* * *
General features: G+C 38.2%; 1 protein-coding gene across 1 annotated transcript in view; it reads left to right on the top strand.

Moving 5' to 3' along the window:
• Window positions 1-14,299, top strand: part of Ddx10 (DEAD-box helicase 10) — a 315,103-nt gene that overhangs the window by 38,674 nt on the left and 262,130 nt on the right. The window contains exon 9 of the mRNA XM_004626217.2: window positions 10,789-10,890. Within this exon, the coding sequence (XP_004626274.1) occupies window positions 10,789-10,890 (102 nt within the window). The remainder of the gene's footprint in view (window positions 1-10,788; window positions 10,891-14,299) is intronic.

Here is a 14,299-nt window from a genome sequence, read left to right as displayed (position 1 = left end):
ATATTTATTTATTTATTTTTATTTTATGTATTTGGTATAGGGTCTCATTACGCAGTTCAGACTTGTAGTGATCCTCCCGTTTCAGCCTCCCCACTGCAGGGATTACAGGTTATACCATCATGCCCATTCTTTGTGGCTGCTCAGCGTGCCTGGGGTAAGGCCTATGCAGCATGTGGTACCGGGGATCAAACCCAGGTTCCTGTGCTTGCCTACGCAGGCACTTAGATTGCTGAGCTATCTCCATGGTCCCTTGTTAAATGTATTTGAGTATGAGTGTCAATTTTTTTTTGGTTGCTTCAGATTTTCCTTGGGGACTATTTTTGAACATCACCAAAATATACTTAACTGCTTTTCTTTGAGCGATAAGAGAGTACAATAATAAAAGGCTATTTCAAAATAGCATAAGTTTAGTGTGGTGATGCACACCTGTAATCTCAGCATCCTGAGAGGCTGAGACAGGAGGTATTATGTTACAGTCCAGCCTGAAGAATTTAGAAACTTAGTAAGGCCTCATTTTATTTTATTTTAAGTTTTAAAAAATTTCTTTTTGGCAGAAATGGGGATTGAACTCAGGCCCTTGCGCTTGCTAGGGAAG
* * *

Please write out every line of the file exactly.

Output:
General features: G+C 38.2%; 1 protein-coding gene across 1 annotated transcript in view; it reads left to right on the top strand.

Moving 5' to 3' along the window:
• Window positions 1-14,299, top strand: part of Ddx10 (DEAD-box helicase 10) — a 315,103-nt gene that overhangs the window by 38,674 nt on the left and 262,130 nt on the right. The window contains exon 9 of the mRNA XM_004626217.2: window positions 10,789-10,890. Within this exon, the coding sequence (XP_004626274.1) occupies window positions 10,789-10,890 (102 nt within the window). The remainder of the gene's footprint in view (window positions 1-10,788; window positions 10,891-14,299) is intronic.

Here is a 14,299-nt window from a genome sequence, read left to right as displayed (position 1 = left end):
ATATTTATTTATTTATTTTTATTTTATGTATTTGGTATAGGGTCTCATTACGCAGTTCAGACTTGTAGTGATCCTCCCGTTTCAGCCTCCCCACTGCAGGGATTACAGGTTATACCATCATGCCCATTCTTTGTGGCTGCTCAGCGTGCCTGGGGTAAGGCCTATGCAGCATGTGGTACCGGGGATCAAACCCAGGTTCCTGTGCTTGCCTACGCAGGCACTTAGATTGCTGAGCTATCTCCATGGTCCCTTGTTAAATGTATTTGAGTATGAGTGTCAATTTTTTTTTGGTTGCTTCAGATTTTCCTTGGGGACTATTTTTGAACATCACCAAAATATACTTAACTGCTTTTCTTTGAGCGATAAGAGAGTACAATAATAAAAGGCTATTTCAAAATAGCATAAGTTTAGTGTGGTGATGCACACCTGTAATCTCAGCATCCTGAGAGGCTGAGACAGGAGGTATTATGTTACAGTCCAGCCTGAAGAATTTAGAAACTTAGTAAGGCCTCATTTTATTTTATTTTAAGTTTTAAAAAATTTCTTTTTGGCAGAAATGGGGATTGAACTCAGGCCCTTGCGCTTGCTAGGGAAG